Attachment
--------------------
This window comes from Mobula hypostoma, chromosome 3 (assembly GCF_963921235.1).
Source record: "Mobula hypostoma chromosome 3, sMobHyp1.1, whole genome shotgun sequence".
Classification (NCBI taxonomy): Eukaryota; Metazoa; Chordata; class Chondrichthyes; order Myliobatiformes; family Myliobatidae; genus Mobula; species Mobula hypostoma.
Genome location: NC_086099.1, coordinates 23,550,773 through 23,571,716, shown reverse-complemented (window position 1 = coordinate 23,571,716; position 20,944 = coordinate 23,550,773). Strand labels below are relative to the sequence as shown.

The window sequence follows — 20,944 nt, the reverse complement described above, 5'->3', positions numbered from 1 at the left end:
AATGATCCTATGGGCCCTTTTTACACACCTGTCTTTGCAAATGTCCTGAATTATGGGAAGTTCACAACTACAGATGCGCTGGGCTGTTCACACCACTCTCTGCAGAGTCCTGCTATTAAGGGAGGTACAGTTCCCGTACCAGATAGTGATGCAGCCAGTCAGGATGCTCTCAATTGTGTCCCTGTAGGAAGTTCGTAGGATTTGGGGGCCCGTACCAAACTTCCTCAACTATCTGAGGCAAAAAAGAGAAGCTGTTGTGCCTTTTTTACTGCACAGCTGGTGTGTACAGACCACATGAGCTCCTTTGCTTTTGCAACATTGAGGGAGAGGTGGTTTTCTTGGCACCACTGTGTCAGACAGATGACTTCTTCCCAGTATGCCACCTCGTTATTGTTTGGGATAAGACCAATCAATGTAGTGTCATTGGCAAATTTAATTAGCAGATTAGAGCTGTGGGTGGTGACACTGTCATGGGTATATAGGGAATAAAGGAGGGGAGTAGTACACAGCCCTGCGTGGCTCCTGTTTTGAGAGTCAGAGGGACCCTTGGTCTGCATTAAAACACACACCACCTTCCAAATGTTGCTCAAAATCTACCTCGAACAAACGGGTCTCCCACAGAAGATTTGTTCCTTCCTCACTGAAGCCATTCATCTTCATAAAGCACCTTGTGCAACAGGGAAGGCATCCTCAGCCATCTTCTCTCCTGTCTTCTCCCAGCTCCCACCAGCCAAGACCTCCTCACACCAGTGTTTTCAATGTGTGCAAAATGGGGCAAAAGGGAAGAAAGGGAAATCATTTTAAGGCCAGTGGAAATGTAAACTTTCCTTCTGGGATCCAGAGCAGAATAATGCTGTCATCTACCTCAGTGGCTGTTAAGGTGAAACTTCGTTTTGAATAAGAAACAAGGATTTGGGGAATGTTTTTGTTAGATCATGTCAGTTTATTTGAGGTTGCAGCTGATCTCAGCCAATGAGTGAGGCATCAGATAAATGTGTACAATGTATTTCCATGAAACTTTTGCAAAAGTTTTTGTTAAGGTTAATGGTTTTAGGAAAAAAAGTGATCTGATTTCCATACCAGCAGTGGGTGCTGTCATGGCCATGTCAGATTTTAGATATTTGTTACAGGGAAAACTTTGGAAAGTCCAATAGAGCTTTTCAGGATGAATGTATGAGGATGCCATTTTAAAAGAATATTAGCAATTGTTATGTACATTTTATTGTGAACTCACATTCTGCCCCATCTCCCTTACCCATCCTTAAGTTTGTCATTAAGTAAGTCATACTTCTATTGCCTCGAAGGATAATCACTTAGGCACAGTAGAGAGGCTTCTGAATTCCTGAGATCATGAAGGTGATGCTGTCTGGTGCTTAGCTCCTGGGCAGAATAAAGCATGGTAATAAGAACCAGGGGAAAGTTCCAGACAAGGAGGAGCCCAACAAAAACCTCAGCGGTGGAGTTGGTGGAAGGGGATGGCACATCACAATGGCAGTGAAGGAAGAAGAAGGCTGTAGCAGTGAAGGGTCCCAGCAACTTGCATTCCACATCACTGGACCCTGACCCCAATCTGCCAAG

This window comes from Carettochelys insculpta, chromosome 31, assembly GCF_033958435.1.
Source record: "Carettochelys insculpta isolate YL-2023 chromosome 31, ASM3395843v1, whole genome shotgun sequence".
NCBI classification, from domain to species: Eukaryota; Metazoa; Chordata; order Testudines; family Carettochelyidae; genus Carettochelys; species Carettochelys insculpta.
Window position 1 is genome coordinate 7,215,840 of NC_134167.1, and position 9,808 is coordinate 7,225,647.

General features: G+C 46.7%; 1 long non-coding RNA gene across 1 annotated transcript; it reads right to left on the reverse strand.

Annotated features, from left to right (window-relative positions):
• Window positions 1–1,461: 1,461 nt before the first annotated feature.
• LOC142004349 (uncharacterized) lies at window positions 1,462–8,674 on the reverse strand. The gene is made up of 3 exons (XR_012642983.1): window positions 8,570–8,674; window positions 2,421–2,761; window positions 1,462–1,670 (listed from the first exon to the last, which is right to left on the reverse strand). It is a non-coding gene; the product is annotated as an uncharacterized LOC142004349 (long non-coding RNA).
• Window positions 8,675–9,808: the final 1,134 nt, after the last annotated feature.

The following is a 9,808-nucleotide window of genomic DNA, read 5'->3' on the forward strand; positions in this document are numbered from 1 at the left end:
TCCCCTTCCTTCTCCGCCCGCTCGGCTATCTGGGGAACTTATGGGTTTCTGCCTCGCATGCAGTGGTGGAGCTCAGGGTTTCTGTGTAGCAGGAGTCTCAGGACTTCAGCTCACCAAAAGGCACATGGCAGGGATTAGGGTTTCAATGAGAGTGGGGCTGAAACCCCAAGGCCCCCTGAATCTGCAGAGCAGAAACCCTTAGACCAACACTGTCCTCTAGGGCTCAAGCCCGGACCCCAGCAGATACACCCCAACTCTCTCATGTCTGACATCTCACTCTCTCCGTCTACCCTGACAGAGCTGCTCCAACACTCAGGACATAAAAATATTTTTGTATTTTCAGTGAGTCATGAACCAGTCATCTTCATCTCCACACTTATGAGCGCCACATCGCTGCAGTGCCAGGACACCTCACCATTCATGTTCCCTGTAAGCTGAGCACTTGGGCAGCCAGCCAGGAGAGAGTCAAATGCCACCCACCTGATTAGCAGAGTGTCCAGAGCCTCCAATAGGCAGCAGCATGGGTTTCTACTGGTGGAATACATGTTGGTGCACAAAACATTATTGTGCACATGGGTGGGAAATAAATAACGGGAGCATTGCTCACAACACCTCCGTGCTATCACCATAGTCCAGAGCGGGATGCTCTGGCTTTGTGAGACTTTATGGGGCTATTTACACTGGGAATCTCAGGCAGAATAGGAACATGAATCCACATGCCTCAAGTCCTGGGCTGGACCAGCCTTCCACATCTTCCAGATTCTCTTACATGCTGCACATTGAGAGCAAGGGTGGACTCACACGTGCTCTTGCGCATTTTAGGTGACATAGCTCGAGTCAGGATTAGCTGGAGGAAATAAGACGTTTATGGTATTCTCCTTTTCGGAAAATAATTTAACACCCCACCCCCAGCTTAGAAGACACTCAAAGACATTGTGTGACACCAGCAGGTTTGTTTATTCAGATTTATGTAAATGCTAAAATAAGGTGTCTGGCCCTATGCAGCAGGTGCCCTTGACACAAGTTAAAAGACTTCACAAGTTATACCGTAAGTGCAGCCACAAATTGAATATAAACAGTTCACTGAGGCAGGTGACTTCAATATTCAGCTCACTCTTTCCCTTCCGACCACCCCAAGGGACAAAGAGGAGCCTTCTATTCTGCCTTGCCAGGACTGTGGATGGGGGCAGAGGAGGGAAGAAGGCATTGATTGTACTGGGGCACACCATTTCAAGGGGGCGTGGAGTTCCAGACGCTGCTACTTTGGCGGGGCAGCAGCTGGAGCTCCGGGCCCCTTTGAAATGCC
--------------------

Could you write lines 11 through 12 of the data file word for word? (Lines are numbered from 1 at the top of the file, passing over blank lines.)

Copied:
General features: G+C 46.7%; 1 long non-coding RNA gene across 1 annotated transcript; it reads right to left on the reverse strand.

Annotated features, from left to right (window-relative positions):